The quantity term is unstated, and so this generalization is ambiguous.  While it isn’t always important to identify precisely what an author or speaker intends, sometimes it is.  In these cases, normally it is charitable to interpret ambiguous generalizations as expressing statistical generalizations.  The reason for this is that it only takes one counter-example to show that a universal generalization is false.  That is, if we interpret Ex. 5 as a universal generalization all we need to do is find one dog that doesn’t like bones.  A statistical generalization claims only that most dogs like to chew on bones and so will not be falsified by a single counter-example.

How do we use generalizations in our reasoning?  Perhaps the most important way we use generalizations is to make predictions about particular people, objects, or events.  To return to a previous example, given the generalization that few elderly women are street thieves as a premise, we can apply this to a particular case and conclude that the elderly woman walking down the street behind us is probably not going to try to rob us.  We not only use generalizations as premises, however; often we reason to a generalization in a conclusion.  Put otherwise, sometimes a generalization is the result of our reasoning, not a starting point for it.  In what follows we will separate our discussion of generalizations into these two contexts—reasoning from a generalization (Chapter 15) and reasoning to a generalization (this chapter).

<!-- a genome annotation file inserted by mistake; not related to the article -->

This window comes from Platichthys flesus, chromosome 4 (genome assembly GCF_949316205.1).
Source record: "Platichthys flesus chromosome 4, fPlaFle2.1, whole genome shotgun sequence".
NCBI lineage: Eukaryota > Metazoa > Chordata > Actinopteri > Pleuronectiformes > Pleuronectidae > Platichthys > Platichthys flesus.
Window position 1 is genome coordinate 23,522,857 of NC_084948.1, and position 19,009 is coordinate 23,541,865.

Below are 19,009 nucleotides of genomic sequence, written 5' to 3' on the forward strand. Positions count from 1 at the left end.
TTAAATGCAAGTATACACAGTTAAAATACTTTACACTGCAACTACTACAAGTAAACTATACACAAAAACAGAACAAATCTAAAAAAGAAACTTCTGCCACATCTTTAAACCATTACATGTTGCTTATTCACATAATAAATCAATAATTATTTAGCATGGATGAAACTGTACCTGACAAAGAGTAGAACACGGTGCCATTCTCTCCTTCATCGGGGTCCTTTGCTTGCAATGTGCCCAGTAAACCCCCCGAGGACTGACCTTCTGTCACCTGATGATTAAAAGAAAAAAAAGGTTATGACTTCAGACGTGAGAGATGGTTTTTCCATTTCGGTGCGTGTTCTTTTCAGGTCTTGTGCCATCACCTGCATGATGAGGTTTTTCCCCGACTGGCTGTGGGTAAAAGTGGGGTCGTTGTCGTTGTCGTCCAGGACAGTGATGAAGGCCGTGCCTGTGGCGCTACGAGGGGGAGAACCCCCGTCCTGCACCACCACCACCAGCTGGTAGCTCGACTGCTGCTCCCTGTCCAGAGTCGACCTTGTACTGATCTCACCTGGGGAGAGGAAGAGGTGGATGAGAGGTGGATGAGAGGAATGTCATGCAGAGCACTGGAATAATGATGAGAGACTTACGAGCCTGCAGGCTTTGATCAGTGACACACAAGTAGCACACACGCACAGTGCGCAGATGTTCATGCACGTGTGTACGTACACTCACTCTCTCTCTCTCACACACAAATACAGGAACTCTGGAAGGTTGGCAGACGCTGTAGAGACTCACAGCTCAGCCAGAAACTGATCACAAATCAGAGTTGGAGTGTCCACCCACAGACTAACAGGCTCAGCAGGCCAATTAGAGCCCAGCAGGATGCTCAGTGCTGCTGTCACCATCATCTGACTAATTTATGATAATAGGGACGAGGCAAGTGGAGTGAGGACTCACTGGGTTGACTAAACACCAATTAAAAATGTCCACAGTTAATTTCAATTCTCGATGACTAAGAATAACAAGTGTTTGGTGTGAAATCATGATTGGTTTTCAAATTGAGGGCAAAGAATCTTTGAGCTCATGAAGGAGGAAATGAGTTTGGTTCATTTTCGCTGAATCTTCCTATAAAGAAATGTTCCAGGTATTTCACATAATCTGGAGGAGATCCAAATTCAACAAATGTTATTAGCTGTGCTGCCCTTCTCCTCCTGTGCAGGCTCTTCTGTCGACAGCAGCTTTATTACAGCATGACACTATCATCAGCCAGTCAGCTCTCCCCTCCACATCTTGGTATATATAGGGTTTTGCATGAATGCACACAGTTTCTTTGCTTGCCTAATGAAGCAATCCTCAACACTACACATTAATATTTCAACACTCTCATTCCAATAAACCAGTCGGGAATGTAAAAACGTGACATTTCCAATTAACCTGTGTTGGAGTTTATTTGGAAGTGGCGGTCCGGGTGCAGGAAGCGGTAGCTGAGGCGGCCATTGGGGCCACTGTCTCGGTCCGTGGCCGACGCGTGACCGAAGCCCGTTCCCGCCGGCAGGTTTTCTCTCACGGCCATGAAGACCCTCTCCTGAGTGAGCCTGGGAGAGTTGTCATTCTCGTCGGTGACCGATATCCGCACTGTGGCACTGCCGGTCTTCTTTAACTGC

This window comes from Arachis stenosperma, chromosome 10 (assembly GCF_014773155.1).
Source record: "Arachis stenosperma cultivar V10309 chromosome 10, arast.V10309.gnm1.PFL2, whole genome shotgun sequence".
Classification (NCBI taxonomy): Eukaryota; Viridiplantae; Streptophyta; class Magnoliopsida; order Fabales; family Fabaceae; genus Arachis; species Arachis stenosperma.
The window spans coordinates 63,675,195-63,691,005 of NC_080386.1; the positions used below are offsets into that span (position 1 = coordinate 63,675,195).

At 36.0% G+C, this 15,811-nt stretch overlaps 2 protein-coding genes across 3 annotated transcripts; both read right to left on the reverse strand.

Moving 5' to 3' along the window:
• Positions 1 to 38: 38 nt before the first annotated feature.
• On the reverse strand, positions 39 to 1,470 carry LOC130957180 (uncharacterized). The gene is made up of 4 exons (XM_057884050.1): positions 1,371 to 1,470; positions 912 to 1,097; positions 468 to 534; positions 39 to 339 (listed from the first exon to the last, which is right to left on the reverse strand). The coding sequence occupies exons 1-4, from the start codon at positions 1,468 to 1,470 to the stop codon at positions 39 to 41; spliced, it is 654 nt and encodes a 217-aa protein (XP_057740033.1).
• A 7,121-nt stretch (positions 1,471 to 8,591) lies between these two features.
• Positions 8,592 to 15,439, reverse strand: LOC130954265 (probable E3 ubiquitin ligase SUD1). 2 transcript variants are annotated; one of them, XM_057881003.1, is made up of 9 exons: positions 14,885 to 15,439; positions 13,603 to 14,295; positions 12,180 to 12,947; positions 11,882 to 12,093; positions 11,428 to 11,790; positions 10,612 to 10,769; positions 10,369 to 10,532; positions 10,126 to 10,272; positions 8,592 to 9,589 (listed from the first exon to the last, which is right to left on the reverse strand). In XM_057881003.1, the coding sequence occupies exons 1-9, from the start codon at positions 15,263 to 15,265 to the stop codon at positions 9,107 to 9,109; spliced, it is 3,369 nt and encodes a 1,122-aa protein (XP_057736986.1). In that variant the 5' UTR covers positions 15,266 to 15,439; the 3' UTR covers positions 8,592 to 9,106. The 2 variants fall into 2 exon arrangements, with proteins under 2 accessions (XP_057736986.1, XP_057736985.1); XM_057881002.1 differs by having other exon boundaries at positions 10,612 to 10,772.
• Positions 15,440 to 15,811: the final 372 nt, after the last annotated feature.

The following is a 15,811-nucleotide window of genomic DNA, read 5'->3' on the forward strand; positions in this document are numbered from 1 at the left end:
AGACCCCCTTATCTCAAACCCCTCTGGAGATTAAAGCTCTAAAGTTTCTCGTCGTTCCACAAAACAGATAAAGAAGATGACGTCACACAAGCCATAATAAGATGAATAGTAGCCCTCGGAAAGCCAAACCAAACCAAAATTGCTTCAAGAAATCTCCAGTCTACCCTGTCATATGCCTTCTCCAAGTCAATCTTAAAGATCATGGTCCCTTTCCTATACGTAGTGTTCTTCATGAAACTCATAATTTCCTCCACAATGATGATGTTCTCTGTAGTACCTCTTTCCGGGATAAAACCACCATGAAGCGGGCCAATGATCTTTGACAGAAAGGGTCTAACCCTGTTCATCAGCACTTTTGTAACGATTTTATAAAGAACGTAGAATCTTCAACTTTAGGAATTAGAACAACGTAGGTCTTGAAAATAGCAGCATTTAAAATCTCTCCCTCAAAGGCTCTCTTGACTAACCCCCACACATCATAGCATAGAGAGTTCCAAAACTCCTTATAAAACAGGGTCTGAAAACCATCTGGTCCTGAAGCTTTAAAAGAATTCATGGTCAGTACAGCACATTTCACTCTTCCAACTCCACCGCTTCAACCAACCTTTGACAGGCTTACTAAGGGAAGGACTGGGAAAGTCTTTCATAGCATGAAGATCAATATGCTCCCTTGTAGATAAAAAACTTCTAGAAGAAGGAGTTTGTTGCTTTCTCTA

Section 3: Inductive Generalizations

Let’s begin by looking at a couple of examples of reasoning to a generalization.  Here is example that might appear in everyday conversation:

Ex. 6:

Imani says, “The textbook prices for science classes are out of control!  Most science textbooks cost more than $150!  I mean over the last two years I’ve bought 6 science textbooks, and they have all cost more than $150.”

Imani is drawing two conclusions here.  First, on the basis of her experience buying science textbooks, she is concluding the most science textbooks cost more than $150.  Second, she is using the generalization about textbook prices to argue that textbook prices are out of control.  Let’s zero in on the first argument because this is where she reasons to a conclusion.

She argues:

  1. I’ve bought 6 science textbooks and each one cost more than $150.
  2. So, most college textbooks cost more than $150.

Here is another example:

Ex. 7:

Carly: I’m thinking about trading in my laptop for a new Copperbook.

Jason: Why would you do that?  I had Copperbook before, and I was always having problems with it.  If you ask me Copperbooks are junk!

Jason is reasoning to the conclusion that Copperbooks are junk, on the basis of his experience owning a Copperbook.  Standardized, Jason is arguing:

  1. I had a Copperbook before, and was always having problems with it.
  2. So, Copperbooks are junk!

When these examples are standardized, it is not difficult to see that both arguments have a significant gap.  Both arguments start with an experiential statement: Imani’s experiences buying textbooks and Jason’s experience with his Copperbook.  Both arguments then jump to a much broader generalized conclusion.  Imani draws a conclusion about most science textbooks, and Jason concludes that most Copperbooks are junk.  Given the Golden Rule of Argument Interpretation, we will take it for granted that each speaker is assuming a connection between the stated premise and conclusion.  What is it likely to be?

A stack of Biology books
“Biology and Neuroscience books” by brewbooks CC BY-SA 2.0